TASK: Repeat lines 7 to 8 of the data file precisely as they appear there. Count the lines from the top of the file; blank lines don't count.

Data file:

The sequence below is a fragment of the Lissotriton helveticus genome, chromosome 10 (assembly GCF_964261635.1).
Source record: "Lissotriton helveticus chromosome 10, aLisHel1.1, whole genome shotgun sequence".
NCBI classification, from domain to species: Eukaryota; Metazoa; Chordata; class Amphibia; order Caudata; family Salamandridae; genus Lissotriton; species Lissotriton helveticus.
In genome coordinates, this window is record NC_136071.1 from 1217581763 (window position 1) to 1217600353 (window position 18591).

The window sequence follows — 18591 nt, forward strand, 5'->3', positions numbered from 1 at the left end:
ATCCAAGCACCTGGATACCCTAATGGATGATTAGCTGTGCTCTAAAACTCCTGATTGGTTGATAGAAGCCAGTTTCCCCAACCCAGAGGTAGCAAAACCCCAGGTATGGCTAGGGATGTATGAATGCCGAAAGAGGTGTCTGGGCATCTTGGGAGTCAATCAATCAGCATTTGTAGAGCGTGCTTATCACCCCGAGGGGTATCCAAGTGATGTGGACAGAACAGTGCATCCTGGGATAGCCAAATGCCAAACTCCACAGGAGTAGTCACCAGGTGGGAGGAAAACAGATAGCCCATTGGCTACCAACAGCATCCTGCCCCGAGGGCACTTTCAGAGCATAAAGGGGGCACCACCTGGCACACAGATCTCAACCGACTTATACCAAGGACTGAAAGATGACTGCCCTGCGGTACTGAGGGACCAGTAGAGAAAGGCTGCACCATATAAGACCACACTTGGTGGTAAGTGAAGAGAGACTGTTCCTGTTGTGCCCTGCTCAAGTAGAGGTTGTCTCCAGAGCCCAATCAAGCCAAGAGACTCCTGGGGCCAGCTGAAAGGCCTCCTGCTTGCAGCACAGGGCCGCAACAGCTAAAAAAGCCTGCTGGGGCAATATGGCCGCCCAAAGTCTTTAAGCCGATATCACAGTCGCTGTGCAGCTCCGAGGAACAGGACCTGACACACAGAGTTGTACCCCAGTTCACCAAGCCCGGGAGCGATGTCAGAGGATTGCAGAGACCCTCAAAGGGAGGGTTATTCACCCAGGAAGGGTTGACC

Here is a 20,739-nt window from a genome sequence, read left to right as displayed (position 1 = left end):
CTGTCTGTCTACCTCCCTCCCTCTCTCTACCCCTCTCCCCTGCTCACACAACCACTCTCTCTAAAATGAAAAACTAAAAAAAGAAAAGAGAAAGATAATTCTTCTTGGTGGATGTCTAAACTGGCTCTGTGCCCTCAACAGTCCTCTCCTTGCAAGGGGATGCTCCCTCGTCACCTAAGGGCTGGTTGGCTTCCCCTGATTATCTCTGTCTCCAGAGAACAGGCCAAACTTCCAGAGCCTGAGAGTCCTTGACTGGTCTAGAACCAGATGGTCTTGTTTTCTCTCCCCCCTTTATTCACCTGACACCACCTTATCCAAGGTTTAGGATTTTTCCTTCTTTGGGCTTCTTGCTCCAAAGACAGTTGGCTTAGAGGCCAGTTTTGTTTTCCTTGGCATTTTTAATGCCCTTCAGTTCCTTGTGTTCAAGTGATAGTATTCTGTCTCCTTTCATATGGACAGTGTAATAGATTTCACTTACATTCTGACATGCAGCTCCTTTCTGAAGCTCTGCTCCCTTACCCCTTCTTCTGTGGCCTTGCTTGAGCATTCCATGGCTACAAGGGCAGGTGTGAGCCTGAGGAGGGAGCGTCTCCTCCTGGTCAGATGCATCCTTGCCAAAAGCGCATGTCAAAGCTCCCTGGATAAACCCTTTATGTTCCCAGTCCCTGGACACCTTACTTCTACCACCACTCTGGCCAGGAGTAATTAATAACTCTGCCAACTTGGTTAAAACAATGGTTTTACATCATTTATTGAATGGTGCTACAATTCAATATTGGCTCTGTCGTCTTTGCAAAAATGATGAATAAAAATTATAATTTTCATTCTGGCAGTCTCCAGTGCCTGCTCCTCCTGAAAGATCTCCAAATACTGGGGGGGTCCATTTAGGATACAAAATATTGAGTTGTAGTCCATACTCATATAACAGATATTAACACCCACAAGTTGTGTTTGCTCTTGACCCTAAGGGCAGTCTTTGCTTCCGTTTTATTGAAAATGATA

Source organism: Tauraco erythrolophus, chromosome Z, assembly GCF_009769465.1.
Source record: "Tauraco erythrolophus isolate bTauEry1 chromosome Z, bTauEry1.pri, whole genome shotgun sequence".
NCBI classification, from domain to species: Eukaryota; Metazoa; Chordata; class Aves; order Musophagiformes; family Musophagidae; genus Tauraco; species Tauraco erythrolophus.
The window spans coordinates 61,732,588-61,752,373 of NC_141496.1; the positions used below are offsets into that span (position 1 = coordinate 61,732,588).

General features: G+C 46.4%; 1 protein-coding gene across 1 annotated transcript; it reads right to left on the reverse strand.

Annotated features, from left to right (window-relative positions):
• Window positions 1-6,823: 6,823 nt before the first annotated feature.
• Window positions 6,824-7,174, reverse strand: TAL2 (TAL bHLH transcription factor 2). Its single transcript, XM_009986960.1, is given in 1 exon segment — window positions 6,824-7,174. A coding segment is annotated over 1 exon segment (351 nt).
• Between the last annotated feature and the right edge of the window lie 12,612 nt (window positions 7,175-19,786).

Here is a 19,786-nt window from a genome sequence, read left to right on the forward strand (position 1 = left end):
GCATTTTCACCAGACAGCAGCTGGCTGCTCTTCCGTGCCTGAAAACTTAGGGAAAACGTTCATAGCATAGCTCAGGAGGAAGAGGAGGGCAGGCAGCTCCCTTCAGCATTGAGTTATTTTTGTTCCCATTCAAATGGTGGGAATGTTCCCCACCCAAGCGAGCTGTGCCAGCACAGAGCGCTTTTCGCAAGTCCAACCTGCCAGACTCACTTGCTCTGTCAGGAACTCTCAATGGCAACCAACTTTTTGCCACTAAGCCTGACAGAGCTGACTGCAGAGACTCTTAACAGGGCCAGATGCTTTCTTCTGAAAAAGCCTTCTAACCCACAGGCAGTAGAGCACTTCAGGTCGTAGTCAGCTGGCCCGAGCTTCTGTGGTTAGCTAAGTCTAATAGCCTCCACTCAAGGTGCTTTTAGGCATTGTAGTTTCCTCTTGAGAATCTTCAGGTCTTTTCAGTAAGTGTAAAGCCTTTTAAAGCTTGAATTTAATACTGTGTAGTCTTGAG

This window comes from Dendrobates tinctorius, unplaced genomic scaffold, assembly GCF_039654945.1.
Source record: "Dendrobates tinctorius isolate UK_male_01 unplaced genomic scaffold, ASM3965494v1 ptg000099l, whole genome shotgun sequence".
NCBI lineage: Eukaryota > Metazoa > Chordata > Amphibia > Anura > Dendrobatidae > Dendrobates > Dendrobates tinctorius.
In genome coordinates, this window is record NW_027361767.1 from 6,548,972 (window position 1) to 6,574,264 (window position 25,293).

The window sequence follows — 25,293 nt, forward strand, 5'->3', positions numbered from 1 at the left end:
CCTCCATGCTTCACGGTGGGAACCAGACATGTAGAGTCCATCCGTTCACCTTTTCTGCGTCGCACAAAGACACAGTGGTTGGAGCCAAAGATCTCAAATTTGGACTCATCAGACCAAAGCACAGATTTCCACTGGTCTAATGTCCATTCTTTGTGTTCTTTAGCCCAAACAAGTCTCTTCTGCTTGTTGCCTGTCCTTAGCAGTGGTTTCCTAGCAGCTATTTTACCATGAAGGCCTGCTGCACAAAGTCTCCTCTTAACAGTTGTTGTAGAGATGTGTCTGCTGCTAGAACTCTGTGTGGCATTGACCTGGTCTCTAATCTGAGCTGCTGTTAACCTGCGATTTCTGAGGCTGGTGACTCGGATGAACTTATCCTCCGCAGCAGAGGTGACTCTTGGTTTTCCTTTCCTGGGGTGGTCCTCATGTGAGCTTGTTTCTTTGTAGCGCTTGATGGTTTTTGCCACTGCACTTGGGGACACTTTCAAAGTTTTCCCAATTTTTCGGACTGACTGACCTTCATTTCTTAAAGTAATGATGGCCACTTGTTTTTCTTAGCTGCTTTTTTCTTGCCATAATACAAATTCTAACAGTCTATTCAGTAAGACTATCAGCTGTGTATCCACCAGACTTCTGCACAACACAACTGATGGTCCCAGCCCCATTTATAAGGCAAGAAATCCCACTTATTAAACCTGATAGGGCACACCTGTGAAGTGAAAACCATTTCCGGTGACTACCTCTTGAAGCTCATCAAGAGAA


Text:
Here is a 20,739-nt window from a genome sequence, read left to right as displayed (position 1 = left end):
CTGTCTGTCTACCTCCCTCCCTCTCTCTACCCCTCTCCCCTGCTCACACAACCACTCTCTCTAAAATGAAAAACTAAAAAAAGAAAAGAGAAAGATAATTCTTCTTGGTGGATGTCTAAACTGGCTCTGTGCCCTCAACAGTCCTCTCCTTGCAAGGGGATGCTCCCTCGTCACCTAAGGGCTGGTTGGCTTCCCCTGATTATCTCTGTCTCCAGAGAACAGGCCAAACTTCCAGAGCCTGAGAGTCCTTGACTGGTCTAGAACCAGATGGTCTTGTTTTCTCTCCCCCCTTTATTCACCTGACACCACCTTATCCAAGGTTTAGGATTTTTCCTTCTTTGGGCTTCTTGCTCCAAAGACAGTTGGCTTAGAGGCCAGTTTTGTTTTCCTTGGCATTTTTAATGCCCTTCAGTTCCTTGTGTTCAAGTGATAGTATTCTGTCTCCTTTCATATGGACAGTGTAATAGATTTCACTTACATTCTGACATGCAGCTCCTTTCTGAAGCTCTGCTCCCTTACCCCTTCTTCTGTGGCCTTGCTTGAGCATTCCATGGCTACAAGGGCAGGTGTGAGCCTGAGGAGGGAGCGTCTCCTCCTGGTCAGATGCATCCTTGCCAAAAGCGCATGTCAAAGCTCCCTGGATAAACCCTTTATGTTCCCAGTCCCTGGACACCTTACTTCTACCACCACTCTGGCCAGGAGTAATTAATAACTCTGCCAACTTGGTTAAAACAATGGTTTTACATCATTTATTGAATGGTGCTACAATTCAATATTGGCTCTGTCGTCTTTGCAAAAATGATGAATAAAAATTATAATTTTCATTCTGGCAGTCTCCAGTGCCTGCTCCTCCTGAAAGATCTCCAAATACTGGGGGGGTCCATTTAGGATACAAAATATTGAGTTGTAGTCCATACTCATATAACAGATATTAACACCCACAAGTTGTGTTTGCTCTTGACCCTAAGGGCAGTCTTTGCTTCCGTTTTATTGAAAATGATA